Colombia’s government has agreed to leave in place for at least another year all 24 of the FARC reincorporation zones around the country where former guerrillas are based as they retrain, develop productive projects and transition to civil society under the terms of the 2016 peace agreement. The government had previously planned to close or relocate at least 11 of the zones but reviewed the decision after the FARC, local communities and regional authorities requested that they remain where they are.
According to the head of the Office for Stabilisation and Consolidation, Emilio Archila, which oversees state involvement with the reincorporation zones, the mayors of the 24 zones where the FARC are located all requested that their presence be extended.
The requests came after local communities expressed fear over increased insecurity in the event of the zones closing or being moved elsewhere. With many zones in regions marked by state abandonment and political instability, this would reduce the security presence and leave communities more vulnerable. In addition, many FARC members are based in their home regions and were reluctant to move further away.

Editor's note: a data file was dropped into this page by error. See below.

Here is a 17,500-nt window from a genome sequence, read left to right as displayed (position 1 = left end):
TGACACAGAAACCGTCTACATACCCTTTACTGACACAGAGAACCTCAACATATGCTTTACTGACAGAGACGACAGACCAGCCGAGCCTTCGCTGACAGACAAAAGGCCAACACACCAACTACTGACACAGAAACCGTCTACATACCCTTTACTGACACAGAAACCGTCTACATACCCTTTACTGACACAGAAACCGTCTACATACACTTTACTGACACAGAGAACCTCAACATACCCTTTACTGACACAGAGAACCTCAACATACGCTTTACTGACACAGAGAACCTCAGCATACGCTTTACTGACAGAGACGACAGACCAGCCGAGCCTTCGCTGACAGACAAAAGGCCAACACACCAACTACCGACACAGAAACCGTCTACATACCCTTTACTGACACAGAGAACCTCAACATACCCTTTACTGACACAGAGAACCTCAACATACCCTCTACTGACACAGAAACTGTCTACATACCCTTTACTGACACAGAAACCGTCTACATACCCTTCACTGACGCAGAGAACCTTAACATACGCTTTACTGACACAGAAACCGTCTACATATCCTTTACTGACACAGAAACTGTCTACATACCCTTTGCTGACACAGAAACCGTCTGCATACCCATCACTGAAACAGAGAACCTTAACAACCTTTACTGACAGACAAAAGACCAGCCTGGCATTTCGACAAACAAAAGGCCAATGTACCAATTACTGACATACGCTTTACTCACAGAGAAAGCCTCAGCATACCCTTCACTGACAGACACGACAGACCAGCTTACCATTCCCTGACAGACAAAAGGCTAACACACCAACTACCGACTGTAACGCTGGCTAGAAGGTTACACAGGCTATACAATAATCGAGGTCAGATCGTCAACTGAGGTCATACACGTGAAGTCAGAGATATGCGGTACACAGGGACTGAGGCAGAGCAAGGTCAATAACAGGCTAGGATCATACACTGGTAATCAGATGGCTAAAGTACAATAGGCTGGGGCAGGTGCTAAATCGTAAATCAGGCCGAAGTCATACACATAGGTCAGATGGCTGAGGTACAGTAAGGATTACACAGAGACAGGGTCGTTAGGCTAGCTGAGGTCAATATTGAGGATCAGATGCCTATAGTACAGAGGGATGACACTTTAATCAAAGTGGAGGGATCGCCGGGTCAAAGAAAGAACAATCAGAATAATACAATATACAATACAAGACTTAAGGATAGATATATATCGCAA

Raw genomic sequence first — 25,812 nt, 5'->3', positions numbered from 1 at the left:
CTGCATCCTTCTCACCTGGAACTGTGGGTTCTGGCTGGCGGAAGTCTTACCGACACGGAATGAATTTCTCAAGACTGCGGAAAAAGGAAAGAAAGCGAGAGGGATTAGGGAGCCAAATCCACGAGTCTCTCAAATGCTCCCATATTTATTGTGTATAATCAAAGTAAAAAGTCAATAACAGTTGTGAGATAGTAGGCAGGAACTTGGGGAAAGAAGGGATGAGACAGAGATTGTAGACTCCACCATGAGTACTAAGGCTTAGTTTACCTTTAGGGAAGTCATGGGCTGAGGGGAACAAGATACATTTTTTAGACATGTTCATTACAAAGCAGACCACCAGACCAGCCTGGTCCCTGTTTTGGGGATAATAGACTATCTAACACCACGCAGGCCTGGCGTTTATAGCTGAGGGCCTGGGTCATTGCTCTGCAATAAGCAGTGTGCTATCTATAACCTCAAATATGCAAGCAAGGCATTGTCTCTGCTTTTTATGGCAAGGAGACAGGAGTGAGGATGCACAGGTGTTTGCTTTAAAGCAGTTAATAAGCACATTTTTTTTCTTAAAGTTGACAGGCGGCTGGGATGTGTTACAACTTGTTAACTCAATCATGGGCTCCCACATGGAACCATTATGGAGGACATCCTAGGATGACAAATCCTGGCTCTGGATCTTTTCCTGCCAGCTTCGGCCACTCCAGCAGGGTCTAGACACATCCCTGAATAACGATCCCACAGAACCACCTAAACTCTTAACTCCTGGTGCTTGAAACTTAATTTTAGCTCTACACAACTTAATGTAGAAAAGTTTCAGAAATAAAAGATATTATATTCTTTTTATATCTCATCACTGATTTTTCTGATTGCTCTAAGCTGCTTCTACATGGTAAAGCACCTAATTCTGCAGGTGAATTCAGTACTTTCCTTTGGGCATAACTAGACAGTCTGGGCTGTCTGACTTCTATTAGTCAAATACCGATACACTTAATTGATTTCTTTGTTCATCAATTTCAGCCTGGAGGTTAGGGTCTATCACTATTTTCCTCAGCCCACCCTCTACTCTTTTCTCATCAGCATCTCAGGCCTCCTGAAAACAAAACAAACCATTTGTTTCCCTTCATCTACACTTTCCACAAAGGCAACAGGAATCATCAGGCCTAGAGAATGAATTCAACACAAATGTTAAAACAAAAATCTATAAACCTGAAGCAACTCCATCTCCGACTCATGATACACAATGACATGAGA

Many regions of Colombia have seen an influx of armed groups following the FARC’s withdrawal and the state’s failure to implement security programmes. This has contributed majorly to the high levels of violence in which hundreds of social activists and community leaders have been murdered since the peace agreement was signed in November 2016, in addition to nearly 140 members of the FARC.
Around 8,000 people are living in or close to the reincorporation zones, including FARC members, relatives, and people from the local communities. They were setup to help former FARC combatants retrain and develop projects to help them build new lives away from conflict.
In May, the third delegation of the JFC Peace Monitor visited a FARC reincorporation zone at Tierra Grata in northern Colombia. In a statement, the delegation said that ‘it is essential that all former FARC combatants are provided with guarantees to ensure they continue to receive state support including security beyond the current August deadline and we note the governments indicated that they intend to do so’.